This is all well and good, but how does the DMP-BD35 cope with our DVD collections? Whilst satisfying Blu-ray playback (at this moment in time) largely relies on just accurate 1080p/24 reproduction, the situation with DVD is far less convenient. As a result, I fired up the player and fed it the Silicon Optix DVD Video test discs.
First up: diagonal interpolation (jaggies smoothing). Here, the DMP-BD35's capabilities were very good for a standalone player. If you’re familiar with the Silicon Optix test disc, then only the bottom of the three rotating lines was slightly jagged, indicating a good result.
DVD images, by default, were a touch too sharp. The designers of the player have probably added Sharpening when DVD material is played to compensate for the lack of detail present on most of these discs. This can be useful, but the problem here is that on top of enhancing edges, this has the tendency to enhance mosquito noise, too. I backed the Sharpness control on the player off a little bit in these cases, and was met with a very satisfying image. Irritatingly, there’s only one user picture preset mode on this player, so this meant that I had to keep setting the Sharpness control back to 0 to avoid blurring Blu-ray material.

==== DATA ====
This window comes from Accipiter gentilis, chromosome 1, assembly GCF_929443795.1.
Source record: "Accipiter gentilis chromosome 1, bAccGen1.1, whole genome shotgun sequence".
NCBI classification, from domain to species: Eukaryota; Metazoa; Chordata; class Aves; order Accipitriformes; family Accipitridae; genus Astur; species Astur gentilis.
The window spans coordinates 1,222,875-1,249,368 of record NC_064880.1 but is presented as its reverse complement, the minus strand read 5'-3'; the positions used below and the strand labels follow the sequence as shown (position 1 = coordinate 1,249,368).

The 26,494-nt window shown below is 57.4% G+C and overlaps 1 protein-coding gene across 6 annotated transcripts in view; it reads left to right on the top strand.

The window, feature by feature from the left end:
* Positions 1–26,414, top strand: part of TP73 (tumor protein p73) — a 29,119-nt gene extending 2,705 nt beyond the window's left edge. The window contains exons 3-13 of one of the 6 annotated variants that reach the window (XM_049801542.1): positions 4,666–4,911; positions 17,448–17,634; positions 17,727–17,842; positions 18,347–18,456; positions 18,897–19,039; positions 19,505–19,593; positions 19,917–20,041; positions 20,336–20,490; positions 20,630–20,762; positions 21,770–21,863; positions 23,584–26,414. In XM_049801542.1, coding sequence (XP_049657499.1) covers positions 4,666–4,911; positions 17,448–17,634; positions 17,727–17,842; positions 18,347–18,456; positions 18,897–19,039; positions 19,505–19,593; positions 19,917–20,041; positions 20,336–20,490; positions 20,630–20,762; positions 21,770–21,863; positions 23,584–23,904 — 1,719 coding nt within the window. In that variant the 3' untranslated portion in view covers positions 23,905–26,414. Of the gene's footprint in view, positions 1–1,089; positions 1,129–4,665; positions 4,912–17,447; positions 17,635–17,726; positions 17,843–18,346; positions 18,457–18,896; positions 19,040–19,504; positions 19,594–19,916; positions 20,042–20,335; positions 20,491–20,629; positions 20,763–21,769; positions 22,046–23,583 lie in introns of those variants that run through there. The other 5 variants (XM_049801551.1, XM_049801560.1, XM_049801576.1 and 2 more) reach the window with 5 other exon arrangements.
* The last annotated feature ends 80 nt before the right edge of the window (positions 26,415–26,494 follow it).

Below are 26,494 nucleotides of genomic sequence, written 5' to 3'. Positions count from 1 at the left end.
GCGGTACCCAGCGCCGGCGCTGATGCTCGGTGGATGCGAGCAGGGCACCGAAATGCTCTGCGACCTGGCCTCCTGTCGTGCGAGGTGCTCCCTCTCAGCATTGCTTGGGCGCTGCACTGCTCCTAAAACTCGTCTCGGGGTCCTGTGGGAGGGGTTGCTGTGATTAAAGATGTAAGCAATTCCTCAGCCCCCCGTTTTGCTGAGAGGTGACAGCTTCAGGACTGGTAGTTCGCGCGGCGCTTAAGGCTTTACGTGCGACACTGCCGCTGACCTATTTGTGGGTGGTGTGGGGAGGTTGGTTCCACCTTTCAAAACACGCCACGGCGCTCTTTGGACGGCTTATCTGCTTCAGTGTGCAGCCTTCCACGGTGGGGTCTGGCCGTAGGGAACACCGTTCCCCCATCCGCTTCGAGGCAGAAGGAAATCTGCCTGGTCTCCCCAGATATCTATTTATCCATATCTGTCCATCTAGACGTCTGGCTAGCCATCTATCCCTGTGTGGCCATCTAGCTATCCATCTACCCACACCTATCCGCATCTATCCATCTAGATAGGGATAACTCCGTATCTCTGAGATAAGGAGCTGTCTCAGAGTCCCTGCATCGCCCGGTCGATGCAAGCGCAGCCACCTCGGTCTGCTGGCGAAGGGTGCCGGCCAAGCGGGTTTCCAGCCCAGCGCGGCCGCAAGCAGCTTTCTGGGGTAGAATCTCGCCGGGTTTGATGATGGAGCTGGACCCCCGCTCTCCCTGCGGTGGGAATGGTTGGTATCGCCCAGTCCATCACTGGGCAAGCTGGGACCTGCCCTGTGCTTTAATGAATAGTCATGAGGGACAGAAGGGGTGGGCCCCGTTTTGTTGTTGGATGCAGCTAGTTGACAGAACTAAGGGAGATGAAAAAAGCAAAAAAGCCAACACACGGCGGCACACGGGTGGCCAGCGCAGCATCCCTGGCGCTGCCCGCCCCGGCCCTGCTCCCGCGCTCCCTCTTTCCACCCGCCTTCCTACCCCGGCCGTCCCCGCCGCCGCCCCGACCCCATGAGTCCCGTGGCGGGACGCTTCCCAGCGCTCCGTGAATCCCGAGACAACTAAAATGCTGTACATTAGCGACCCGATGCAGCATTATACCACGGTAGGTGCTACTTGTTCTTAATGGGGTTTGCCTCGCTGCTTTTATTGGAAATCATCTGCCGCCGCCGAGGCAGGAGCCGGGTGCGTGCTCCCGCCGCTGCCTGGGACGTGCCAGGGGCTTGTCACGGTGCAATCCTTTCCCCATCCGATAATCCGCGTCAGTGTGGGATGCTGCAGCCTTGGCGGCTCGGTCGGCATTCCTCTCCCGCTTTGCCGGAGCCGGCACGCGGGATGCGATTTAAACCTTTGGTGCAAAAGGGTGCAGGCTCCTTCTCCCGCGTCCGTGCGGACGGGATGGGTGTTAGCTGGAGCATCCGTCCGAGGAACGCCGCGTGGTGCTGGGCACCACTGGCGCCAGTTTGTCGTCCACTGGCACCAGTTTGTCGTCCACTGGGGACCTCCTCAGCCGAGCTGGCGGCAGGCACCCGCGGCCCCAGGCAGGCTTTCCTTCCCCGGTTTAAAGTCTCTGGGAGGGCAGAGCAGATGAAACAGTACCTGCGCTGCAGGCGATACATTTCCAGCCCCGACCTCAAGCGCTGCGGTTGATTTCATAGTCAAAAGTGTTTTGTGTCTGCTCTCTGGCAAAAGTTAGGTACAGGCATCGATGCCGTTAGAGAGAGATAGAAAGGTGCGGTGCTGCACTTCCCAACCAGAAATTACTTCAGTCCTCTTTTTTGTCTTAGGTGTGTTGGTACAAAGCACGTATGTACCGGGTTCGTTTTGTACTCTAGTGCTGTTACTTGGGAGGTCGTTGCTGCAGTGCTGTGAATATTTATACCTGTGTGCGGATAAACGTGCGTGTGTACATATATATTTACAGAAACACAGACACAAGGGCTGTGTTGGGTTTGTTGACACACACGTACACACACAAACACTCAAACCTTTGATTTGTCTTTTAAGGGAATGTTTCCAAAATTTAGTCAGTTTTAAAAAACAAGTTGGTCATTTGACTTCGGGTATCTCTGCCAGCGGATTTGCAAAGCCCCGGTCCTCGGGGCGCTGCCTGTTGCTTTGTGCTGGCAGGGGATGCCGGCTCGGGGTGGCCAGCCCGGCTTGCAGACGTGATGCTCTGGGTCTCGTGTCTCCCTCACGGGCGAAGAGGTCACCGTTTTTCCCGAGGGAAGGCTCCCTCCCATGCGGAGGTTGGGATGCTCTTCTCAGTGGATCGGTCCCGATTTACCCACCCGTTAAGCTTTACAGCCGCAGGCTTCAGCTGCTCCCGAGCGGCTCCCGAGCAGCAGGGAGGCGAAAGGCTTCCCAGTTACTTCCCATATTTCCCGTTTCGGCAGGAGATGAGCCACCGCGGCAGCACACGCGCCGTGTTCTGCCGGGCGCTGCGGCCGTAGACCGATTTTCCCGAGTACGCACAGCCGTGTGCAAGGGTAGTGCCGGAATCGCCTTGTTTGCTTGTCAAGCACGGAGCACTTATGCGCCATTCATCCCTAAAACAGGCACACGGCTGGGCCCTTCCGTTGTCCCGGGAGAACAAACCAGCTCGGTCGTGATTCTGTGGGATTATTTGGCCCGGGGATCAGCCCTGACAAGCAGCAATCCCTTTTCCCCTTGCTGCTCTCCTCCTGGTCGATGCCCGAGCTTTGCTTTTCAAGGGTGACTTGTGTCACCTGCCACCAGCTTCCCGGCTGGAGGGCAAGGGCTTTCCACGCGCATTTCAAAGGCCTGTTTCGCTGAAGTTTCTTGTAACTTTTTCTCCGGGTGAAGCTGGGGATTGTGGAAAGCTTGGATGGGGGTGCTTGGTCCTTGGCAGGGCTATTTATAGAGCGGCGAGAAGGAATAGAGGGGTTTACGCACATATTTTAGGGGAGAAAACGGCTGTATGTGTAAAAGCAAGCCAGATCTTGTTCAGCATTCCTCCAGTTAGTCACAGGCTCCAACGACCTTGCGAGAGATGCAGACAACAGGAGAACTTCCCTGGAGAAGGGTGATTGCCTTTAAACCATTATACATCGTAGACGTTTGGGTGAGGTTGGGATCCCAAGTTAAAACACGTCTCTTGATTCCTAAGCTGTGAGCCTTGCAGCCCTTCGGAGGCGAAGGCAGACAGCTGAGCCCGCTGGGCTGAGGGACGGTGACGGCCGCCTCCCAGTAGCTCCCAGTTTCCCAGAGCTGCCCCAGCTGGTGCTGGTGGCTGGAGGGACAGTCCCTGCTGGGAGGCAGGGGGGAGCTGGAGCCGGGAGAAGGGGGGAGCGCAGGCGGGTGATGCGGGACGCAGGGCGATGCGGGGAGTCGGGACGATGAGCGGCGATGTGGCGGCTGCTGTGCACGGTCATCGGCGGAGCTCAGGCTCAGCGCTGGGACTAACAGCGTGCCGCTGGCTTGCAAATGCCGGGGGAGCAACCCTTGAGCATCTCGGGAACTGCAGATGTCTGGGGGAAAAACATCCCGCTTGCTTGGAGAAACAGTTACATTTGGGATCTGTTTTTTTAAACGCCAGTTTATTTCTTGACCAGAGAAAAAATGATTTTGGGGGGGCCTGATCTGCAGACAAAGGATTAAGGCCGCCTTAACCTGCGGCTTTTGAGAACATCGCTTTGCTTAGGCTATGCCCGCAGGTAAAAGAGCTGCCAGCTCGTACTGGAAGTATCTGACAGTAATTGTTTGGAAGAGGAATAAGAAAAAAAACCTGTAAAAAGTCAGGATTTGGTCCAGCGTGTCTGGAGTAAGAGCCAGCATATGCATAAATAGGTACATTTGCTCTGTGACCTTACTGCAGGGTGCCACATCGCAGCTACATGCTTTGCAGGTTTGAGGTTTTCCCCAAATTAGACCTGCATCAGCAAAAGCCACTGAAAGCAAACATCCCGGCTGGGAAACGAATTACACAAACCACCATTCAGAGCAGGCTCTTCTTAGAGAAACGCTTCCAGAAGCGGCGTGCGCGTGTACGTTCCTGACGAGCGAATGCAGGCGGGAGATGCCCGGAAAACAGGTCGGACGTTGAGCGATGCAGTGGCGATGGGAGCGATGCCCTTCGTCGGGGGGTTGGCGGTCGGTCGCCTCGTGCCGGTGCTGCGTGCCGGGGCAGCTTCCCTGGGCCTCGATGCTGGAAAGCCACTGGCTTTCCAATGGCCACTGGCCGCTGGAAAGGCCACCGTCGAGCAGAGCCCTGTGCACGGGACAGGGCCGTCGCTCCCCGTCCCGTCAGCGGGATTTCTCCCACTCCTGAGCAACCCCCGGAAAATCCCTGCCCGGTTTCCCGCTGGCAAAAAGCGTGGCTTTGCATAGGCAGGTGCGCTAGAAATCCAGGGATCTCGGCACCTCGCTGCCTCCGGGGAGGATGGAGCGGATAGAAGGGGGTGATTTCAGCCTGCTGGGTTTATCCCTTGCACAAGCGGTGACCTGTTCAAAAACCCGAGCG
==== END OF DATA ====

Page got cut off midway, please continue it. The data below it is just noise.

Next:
For the PAL Film 2-2 cadence, the DMP-BD35 initially failed, meaning that Film content had to be viewed with lessened vertical resolution and jaggies. However, there is a slightly inconvenient workaround: the user is able to manually force the “Film” option on in the Picture menu to gain full-resolution film playback from PAL Film DVDs, which is not ideal, but could be much worse. The best players will detect this automatically with high accuracy, but the situation we have here is still 100 times better than having to watch films through jaggies (as many other players require the user to do).
As usual, American-style NTSC Film content fared better. The player passed the most important (and by this I mean the most common) 3-2 cadence test, but it took a second to lock on. The 5-5 (Animation) test also passed.